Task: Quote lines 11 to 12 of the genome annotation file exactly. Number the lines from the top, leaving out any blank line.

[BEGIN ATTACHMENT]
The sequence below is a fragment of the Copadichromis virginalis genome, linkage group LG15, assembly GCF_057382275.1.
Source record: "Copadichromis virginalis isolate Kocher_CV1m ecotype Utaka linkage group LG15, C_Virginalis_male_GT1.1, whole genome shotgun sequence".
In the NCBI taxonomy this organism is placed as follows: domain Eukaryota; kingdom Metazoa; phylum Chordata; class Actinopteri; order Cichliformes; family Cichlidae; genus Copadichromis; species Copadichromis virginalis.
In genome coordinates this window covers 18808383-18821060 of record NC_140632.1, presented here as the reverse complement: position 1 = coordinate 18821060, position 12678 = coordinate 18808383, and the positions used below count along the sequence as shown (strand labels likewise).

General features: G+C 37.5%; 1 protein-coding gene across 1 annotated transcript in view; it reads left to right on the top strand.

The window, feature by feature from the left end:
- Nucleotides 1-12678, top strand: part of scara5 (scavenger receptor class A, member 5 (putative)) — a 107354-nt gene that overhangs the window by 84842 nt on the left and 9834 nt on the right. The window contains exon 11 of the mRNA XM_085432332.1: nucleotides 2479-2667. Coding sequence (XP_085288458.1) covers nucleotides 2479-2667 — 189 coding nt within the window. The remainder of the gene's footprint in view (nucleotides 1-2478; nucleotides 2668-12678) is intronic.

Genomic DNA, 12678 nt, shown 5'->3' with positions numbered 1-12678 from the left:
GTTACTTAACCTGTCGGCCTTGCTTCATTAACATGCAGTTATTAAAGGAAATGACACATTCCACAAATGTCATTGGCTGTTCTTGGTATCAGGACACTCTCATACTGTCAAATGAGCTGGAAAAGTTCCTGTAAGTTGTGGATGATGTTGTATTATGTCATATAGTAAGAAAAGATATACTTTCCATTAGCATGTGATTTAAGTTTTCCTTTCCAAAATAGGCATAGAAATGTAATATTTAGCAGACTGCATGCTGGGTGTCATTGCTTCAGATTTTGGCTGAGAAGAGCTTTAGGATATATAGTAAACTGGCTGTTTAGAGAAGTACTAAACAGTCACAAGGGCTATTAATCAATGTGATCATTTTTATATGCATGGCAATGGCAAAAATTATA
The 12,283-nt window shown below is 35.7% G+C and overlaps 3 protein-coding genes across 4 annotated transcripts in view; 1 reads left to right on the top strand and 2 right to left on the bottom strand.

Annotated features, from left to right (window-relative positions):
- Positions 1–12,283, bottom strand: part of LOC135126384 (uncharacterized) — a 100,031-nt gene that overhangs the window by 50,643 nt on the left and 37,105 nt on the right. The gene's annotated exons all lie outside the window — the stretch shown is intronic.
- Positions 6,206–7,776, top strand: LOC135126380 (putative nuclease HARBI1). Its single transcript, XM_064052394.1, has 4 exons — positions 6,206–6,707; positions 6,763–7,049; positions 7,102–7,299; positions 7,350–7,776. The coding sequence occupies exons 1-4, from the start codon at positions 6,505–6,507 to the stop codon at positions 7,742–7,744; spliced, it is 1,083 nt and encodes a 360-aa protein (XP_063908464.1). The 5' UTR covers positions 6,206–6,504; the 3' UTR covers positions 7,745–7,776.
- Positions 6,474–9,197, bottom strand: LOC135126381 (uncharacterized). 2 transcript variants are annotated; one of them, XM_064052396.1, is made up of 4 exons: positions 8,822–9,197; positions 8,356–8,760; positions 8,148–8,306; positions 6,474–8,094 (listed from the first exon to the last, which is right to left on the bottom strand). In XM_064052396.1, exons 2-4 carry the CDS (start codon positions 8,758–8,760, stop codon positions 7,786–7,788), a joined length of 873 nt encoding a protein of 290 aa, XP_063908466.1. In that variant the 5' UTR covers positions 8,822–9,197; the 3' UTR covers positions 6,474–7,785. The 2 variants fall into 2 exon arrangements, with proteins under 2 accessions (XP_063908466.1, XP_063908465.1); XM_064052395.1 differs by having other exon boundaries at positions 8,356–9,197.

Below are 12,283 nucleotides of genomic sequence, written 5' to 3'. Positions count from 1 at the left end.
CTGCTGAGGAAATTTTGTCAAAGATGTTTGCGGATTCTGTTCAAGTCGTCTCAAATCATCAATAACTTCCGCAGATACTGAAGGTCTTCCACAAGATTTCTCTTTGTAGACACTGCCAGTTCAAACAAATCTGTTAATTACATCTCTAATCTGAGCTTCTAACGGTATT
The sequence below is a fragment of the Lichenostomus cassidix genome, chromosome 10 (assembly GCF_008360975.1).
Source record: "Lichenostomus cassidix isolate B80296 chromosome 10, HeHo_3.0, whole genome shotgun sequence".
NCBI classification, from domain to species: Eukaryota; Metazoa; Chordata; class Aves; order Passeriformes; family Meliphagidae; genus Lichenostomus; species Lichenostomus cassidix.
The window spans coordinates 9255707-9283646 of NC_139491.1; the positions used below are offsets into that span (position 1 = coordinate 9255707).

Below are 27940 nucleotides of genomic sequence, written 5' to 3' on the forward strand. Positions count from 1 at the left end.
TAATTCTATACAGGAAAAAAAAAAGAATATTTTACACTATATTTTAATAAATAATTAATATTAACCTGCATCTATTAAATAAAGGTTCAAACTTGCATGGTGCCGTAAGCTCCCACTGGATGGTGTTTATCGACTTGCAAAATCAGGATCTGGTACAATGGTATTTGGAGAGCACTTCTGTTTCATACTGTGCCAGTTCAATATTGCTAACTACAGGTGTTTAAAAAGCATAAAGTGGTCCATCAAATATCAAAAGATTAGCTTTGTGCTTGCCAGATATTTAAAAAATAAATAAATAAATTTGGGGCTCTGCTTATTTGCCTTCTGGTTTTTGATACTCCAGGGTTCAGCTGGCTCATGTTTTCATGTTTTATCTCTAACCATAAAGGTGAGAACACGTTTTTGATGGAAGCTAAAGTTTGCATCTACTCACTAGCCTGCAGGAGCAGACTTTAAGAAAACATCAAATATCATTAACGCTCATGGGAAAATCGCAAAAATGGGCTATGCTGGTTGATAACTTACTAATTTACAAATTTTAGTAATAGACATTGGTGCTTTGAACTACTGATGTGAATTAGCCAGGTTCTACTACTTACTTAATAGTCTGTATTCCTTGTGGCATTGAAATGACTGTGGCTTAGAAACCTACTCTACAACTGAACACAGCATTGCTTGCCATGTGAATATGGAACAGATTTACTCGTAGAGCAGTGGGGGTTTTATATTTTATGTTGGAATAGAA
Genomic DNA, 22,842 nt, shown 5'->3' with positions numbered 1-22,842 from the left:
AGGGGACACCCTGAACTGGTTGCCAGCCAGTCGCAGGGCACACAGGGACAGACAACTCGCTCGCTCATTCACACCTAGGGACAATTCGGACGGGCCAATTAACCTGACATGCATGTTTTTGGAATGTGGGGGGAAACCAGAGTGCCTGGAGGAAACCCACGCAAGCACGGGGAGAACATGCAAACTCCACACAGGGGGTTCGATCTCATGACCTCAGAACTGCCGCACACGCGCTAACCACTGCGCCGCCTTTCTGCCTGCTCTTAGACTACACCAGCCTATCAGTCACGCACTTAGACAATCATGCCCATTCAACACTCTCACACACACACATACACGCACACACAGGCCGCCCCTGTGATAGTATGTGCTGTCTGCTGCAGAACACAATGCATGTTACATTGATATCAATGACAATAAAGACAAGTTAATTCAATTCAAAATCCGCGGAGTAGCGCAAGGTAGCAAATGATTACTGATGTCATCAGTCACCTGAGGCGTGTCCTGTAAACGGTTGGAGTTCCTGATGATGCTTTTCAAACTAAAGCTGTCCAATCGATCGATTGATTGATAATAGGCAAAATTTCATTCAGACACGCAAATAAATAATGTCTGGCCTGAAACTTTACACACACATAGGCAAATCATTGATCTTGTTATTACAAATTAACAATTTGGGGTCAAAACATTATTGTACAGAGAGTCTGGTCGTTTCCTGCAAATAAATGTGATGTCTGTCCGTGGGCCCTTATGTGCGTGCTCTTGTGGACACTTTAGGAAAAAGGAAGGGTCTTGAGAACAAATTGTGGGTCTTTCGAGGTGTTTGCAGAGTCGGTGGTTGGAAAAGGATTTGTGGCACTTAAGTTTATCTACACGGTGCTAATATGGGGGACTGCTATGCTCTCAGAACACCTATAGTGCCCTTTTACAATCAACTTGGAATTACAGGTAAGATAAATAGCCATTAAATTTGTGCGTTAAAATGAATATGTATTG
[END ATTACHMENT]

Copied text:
Annotated features, from left to right (window-relative positions):
- Positions 1–12,283, bottom strand: part of LOC135126384 (uncharacterized) — a 100,031-nt gene that overhangs the window by 50,643 nt on the left and 37,105 nt on the right. The gene's annotated exons all lie outside the window — the stretch shown is intronic.